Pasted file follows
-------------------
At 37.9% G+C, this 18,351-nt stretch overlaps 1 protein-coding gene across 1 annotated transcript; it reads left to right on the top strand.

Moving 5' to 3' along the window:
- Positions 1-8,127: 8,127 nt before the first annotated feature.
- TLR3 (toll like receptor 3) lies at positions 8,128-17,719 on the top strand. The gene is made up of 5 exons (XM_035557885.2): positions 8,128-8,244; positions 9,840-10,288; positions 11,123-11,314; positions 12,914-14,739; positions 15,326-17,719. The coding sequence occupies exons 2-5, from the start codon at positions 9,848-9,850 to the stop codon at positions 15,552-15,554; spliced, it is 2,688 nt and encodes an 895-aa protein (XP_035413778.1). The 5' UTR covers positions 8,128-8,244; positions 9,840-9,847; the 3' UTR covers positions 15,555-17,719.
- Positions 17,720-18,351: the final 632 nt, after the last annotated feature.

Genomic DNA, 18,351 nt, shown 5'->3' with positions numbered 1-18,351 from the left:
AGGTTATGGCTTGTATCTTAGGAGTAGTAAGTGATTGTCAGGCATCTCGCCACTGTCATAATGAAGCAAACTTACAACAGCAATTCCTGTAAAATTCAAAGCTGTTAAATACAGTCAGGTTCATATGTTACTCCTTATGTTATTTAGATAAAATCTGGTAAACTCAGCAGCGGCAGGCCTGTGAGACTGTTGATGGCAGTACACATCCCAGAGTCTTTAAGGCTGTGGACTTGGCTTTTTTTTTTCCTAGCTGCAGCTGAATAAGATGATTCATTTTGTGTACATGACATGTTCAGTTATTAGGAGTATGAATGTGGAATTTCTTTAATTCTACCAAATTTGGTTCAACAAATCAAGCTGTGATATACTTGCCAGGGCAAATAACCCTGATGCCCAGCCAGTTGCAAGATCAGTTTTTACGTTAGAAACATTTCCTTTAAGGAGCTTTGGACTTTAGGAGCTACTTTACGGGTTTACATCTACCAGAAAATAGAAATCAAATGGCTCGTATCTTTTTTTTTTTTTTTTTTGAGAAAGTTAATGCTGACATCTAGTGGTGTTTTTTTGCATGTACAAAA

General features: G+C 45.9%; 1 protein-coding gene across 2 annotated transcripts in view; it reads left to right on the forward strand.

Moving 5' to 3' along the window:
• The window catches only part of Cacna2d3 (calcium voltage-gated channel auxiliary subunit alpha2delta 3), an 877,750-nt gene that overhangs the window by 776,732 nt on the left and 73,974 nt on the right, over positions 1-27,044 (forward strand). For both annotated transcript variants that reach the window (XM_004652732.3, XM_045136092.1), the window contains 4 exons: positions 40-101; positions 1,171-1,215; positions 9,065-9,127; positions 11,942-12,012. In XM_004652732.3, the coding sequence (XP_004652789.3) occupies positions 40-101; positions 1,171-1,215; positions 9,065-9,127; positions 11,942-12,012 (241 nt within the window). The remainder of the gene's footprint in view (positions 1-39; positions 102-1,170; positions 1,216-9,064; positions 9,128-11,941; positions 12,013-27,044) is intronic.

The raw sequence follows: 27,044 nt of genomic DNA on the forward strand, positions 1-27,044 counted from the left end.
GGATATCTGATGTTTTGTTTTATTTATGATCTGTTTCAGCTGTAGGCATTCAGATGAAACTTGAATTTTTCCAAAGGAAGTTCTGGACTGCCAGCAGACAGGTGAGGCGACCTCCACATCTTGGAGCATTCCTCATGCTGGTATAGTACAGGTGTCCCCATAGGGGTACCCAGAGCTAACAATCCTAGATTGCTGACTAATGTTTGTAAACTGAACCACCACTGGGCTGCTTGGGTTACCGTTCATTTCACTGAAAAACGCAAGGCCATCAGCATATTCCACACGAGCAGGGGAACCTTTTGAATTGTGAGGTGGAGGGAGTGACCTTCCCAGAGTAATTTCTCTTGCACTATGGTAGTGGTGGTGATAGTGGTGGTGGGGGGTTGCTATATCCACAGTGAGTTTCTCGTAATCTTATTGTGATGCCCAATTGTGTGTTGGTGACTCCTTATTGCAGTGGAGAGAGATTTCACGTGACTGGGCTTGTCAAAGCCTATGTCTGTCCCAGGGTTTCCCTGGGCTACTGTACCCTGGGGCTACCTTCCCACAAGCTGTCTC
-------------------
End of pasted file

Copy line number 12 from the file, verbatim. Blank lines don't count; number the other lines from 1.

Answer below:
GGATATCTGATGTTTTGTTTTATTTATGATCTGTTTCAGCTGTAGGCATTCAGATGAAACTTGAATTTTTCCAAAGGAAGTTCTGGACTGCCAGCAGACAGGTGAGGCGACCTCCACATCTTGGAGCATTCCTCATGCTGGTATAGTACAGGTGTCCCCATAGGGGTACCCAGAGCTAACAATCCTAGATTGCTGACTAATGTTTGTAAACTGAACCACCACTGGGCTGCTTGGGTTACCGTTCATTTCACTGAAAAACGCAAGGCCATCAGCATATTCCACACGAGCAGGGGAACCTTTTGAATTGTGAGGTGGAGGGAGTGACCTTCCCAGAGTAATTTCTCTTGCACTATGGTAGTGGTGGTGATAGTGGTGGTGGGGGGTTGCTATATCCACAGTGAGTTTCTCGTAATCTTATTGTGATGCCCAATTGTGTGTTGGTGACTCCTTATTGCAGTGGAGAGAGATTTCACGTGACTGGGCTTGTCAAAGCCTATGTCTGTCCCAGGGTTTCCCTGGGCTACTGTACCCTGGGGCTACCTTCCCACAAGCTGTCTC